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Narratives killed the Video Game Star.

The message of any medium is only as effective as the vehicle used to deliver said message, and for that reason, any intelligent designs a video game has must be reflected in the designs of the game itself. With such a paramount importance on the design of the game itself, then, the actual gameplay becomes the most important aspect of any video game theory that would come after it, being that any theory must be backed up by something in the game's levels or something in the gameplay. Players that slip beyond the realms of reality into the virtual world take on a new role, a role that may or may not reflect how individual players would truly react, should this world be made into the true reality and not the reality inside. This principle is a principle that is glazed over by the opponents of video games as a whole, as they suspect anyone who appears with a genie flair into the realm of Fallout 3 (for example) and proceeds to murder every inhabitant therein encountered will react in such a manner if a gun is placed and/or otherwise obtained by the player and go on a killing spree. Video games are more than that. Video games are a tool in which a story can be told throughout the player's experience in the game, and the player can feel like a part of the story through the interactive medium that is the controller to avatar a la Avatar Blue Giant style. Doctor Karin Wenz introduces this idea as the "As-If" principle, "creat[ing] a situation in which the players of a game reflect their acting, mean[ing] they act on a meta level which is medial in itself" (Wenz), but this idea runs into the paradox of necessity, in which a player could be interacting in a way that the video game does not recognize, an example being bursting into the women's bathroom to examine the toilets in case any First-Aid kits were left in the cystern instead of sniffing the toilets for some illicit sexual thrill (thanks to Yahtzee, you demented game reviewer) (EscapistMagazine).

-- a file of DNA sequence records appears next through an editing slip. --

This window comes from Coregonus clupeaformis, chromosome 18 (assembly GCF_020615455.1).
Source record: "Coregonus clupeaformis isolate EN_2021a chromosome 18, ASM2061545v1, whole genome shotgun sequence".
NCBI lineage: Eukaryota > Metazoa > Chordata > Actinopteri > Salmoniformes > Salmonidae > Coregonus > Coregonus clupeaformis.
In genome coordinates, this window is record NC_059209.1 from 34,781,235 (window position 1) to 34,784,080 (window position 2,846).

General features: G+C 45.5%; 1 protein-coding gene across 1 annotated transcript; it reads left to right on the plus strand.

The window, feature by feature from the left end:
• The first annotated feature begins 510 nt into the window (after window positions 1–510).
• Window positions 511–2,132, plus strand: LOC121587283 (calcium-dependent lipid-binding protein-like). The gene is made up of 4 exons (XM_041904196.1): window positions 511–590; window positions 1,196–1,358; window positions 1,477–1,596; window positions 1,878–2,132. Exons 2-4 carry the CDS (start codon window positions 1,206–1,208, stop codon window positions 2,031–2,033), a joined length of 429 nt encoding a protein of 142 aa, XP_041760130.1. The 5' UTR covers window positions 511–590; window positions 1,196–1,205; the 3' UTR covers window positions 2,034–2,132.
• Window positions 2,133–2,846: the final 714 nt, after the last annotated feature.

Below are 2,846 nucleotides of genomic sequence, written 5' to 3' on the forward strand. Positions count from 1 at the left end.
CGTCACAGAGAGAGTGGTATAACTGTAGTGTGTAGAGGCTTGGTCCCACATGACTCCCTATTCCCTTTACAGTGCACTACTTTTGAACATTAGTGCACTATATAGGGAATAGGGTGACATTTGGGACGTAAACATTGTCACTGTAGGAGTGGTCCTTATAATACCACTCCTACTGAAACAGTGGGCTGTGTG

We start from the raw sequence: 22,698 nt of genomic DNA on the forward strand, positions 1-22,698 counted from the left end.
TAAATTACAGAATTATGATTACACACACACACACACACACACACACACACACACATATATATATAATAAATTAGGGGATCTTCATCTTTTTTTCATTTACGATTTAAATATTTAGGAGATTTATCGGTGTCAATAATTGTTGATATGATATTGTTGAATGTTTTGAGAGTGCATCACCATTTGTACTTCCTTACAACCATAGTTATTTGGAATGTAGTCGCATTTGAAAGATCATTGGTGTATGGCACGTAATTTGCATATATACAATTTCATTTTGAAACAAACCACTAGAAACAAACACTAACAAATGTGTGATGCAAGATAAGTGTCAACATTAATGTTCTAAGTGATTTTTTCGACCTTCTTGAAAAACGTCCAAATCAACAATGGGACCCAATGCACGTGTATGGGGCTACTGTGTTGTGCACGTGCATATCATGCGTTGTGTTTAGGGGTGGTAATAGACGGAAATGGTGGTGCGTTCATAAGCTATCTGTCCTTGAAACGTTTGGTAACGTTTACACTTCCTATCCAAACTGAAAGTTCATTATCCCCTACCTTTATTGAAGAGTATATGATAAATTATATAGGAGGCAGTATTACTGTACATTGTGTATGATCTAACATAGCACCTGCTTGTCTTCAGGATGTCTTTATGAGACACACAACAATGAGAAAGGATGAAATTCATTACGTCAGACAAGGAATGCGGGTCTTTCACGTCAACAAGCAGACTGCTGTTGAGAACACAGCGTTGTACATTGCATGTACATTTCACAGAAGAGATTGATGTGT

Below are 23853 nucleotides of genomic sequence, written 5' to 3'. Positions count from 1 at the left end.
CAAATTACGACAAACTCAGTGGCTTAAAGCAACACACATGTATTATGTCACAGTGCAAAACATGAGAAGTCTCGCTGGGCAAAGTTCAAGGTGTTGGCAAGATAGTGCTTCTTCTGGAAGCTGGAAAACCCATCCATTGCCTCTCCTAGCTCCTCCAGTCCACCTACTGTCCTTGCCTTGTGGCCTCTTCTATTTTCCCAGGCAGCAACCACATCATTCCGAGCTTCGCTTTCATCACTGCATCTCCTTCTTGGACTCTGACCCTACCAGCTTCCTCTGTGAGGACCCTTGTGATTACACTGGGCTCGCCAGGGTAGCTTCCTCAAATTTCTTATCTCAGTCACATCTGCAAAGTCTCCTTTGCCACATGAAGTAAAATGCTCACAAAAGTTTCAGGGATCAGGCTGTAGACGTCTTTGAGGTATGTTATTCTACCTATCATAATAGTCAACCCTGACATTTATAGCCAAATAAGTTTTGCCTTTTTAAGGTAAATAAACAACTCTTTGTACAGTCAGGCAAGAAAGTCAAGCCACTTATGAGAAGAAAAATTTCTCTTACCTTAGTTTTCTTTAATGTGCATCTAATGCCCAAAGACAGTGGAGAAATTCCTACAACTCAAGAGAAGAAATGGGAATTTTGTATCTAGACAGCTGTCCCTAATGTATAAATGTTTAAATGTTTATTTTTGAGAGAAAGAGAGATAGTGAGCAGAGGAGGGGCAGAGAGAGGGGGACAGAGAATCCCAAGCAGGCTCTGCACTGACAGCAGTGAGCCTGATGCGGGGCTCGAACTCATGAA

I suppose I should get to the actual Portal 2 content while talking about gameplay, but then again Portal 2 takes just as long getting to the actual game play that I can probably recite a lovely Chaucirian Soliloquay and still have enough time to change shorts before the gameplay actually shows up. Mind you, the story of Portal 2 is rather intruiging and filled to the brim with more amusing distractions than Disney world being set on fire, but the issue stemming from this burning wonderland is that the wonderland being burned is the actual Gameplay of the game itself, in that Portal 2 has taken the concept of Portal 1, a puzzle game in which a cheeky cheerleader from Hell's highschool berates you while you play around with technology so advanced that it defies discernable logic, and called up Bioware to place more cutscenes and narrative bollucks on the franchise than the buffet plate of a Sumo-wrestler at his favorite chowhall, and you may notice that I used Bioware in this comparison. Tour a Mass Effect Let's Play for a moment and you'll notice that the game-play is a bunch of words being thrown around between characters before being interrupted by a few gunshows and lovely Jedi powers before returning to the talking and the dialog, and this works for a specific reason: Mass Effect is DESIGNED to be a narrative-based game in which you command *Commander Shepard* on his/her (unclear really) quest to stop the known world from taking the piss. Portal 2, for reasons I cannot fathom except for Valve's penchant for taking a good idea the distance then kicking it off the cliff, begins to do the same thing.